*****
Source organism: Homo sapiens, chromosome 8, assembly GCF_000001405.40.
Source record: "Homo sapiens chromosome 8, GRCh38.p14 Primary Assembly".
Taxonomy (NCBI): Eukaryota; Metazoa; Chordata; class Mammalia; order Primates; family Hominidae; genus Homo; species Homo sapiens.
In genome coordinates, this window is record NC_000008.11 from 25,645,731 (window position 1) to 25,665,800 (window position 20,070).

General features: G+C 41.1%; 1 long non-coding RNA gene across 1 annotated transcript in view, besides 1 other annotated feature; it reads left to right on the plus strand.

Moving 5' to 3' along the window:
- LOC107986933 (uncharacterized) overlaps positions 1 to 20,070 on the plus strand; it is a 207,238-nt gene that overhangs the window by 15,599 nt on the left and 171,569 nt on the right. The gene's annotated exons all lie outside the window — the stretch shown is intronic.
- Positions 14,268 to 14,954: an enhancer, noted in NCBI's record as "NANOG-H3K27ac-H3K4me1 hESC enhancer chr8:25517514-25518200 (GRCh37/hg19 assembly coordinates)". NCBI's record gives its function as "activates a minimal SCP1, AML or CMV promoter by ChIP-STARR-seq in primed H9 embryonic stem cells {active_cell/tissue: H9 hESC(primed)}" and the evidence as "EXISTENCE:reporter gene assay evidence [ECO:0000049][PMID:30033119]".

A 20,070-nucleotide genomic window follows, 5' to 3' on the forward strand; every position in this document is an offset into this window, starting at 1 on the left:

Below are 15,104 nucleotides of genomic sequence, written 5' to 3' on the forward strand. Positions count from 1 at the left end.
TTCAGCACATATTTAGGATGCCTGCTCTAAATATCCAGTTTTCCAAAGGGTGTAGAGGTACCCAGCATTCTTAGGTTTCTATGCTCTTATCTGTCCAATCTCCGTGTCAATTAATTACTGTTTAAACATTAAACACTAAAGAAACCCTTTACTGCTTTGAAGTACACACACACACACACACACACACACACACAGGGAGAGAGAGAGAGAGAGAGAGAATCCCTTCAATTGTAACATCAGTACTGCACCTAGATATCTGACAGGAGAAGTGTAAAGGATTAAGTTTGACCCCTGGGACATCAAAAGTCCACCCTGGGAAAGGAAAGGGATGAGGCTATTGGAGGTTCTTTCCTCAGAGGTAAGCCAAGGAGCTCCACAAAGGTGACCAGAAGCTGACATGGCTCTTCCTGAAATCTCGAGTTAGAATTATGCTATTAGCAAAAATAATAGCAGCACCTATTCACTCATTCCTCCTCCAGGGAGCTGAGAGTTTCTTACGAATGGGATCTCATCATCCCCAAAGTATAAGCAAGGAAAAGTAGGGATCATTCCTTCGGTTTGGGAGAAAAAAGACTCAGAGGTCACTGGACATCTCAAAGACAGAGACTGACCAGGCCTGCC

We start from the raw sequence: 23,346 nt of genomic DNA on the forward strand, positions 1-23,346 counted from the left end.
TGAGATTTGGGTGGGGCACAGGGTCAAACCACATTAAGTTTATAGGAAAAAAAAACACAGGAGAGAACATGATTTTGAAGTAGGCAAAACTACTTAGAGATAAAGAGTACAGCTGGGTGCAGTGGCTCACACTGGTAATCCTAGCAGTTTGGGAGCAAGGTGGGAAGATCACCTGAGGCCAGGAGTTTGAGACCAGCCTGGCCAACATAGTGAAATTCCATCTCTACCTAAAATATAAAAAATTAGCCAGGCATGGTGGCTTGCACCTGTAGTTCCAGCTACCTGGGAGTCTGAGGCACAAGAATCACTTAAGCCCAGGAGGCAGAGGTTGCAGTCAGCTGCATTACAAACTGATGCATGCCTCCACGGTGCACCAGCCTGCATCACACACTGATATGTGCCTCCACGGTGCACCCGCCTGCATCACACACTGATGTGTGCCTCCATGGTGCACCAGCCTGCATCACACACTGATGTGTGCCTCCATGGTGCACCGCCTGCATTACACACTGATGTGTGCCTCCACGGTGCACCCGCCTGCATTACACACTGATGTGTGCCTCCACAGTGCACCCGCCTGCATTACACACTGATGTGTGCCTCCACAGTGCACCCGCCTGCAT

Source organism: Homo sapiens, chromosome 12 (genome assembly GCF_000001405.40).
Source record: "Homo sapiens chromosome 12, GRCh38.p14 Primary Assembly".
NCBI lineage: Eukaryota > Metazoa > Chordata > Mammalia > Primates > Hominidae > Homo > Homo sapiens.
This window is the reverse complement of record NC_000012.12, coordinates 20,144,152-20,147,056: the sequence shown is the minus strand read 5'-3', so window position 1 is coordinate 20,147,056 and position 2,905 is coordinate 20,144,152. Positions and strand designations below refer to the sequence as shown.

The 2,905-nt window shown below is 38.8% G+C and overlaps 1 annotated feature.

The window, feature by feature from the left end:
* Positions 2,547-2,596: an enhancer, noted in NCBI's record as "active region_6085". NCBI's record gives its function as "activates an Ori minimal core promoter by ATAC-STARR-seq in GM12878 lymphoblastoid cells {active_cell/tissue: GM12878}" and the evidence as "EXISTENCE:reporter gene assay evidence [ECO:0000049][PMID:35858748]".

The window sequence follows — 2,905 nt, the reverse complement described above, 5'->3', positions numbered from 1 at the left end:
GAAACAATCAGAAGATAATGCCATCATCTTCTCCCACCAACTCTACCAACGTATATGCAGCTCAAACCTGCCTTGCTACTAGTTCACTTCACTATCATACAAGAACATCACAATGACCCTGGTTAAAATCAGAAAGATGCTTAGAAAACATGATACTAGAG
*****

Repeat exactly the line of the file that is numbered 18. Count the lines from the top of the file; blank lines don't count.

The 2,905-nt window shown below is 38.8% G+C and overlaps 1 annotated feature.